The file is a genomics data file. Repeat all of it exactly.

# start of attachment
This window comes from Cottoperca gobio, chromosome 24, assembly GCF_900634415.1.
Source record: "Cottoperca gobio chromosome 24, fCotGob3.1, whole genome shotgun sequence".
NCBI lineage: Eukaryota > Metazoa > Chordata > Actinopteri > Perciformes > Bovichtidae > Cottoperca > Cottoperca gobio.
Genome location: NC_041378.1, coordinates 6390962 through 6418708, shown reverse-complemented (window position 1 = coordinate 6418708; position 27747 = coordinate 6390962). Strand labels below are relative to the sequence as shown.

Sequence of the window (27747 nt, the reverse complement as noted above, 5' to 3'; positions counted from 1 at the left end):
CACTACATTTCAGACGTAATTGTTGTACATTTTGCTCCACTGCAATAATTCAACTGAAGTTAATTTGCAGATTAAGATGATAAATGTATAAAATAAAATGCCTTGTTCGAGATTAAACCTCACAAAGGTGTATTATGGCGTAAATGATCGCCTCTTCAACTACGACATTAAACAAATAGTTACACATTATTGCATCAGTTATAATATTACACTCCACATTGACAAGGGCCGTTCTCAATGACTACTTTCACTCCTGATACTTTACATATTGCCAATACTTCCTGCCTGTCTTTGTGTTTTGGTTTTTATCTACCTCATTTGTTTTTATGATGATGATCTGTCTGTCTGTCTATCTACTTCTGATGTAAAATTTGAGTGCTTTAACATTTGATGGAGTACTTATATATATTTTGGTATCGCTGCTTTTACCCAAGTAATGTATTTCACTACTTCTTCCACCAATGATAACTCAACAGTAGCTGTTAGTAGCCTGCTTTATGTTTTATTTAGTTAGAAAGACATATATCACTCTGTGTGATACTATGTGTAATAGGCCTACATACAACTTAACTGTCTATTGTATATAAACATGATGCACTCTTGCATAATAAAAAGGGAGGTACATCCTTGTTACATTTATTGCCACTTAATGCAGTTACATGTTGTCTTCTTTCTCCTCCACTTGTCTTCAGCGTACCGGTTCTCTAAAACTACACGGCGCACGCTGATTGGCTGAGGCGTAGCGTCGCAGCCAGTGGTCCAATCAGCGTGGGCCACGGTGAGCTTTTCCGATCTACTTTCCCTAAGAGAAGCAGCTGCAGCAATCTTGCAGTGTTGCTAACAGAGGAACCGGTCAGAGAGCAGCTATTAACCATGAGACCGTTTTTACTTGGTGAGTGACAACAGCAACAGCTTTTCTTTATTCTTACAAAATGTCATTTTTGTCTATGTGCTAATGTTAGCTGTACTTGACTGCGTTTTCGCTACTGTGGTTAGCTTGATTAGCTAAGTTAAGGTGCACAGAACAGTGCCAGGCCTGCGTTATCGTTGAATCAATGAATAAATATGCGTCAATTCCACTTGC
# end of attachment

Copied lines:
This window comes from Cottoperca gobio, chromosome 24, assembly GCF_900634415.1.
Source record: "Cottoperca gobio chromosome 24, fCotGob3.1, whole genome shotgun sequence".
NCBI lineage: Eukaryota > Metazoa > Chordata > Actinopteri > Perciformes > Bovichtidae > Cottoperca > Cottoperca gobio.
Genome location: NC_041378.1, coordinates 6390962 through 6418708, shown reverse-complemented (window position 1 = coordinate 6418708; position 27747 = coordinate 6390962). Strand labels below are relative to the sequence as shown.

Sequence of the window (27747 nt, the reverse complement as noted above, 5' to 3'; positions counted from 1 at the left end):
CACTACATTTCAGACGTAATTGTTGTACATTTTGCTCCACTGCAATAATTCAACTGAAGTTAATTTGCAGATTAAGATGATAAATGTATAAAATAAAATGCCTTGTTCGAGATTAAACCTCACAAAGGTGTATTATGGCGTAAATGATCGCCTCTTCAACTACGACATTAAACAAATAGTTACACATTATTGCATCAGTTATAATATTACACTCCACATTGACAAGGGCCGTTCTCAATGACTACTTTCACTCCTGATACTTTACATATTGCCAATACTTCCTGCCTGTCTTTGTGTTTTGGTTTTTATCTACCTCATTTGTTTTTATGATGATGATCTGTCTGTCTGTCTATCTACTTCTGATGTAAAATTTGAGTGCTTTAACATTTGATGGAGTACTTATATATATTTTGGTATCGCTGCTTTTACCCAAGTAATGTATTTCACTACTTCTTCCACCAATGATAACTCAACAGTAGCTGTTAGTAGCCTGCTTTATGTTTTATTTAGTTAGAAAGACATATATCACTCTGTGTGATACTATGTGTAATAGGCCTACATACAACTTAACTGTCTATTGTATATAAACATGATGCACTCTTGCATAATAAAAAGGGAGGTACATCCTTGTTACATTTATTGCCACTTAATGCAGTTACATGTTGTCTTCTTTCTCCTCCACTTGTCTTCAGCGTACCGGTTCTCTAAAACTACACGGCGCACGCTGATTGGCTGAGGCGTAGCGTCGCAGCCAGTGGTCCAATCAGCGTGGGCCACGGTGAGCTTTTCCGATCTACTTTCCCTAAGAGAAGCAGCTGCAGCAATCTTGCAGTGTTGCTAACAGAGGAACCGGTCAGAGAGCAGCTATTAACCATGAGACCGTTTTTACTTGGTGAGTGACAACAGCAACAGCTTTTCTTTATTCTTACAAAATGTCATTTTTGTCTATGTGCTAATGTTAGCTGTACTTGACTGCGTTTTCGCTACTGTGGTTAGCTTGATTAGCTAAGTTAAGGTGCACAGAACAGTGCCAGGCCTGCGTTATCGTTGAATCAATGAATAAATATGCGTCAATTCCACTTGC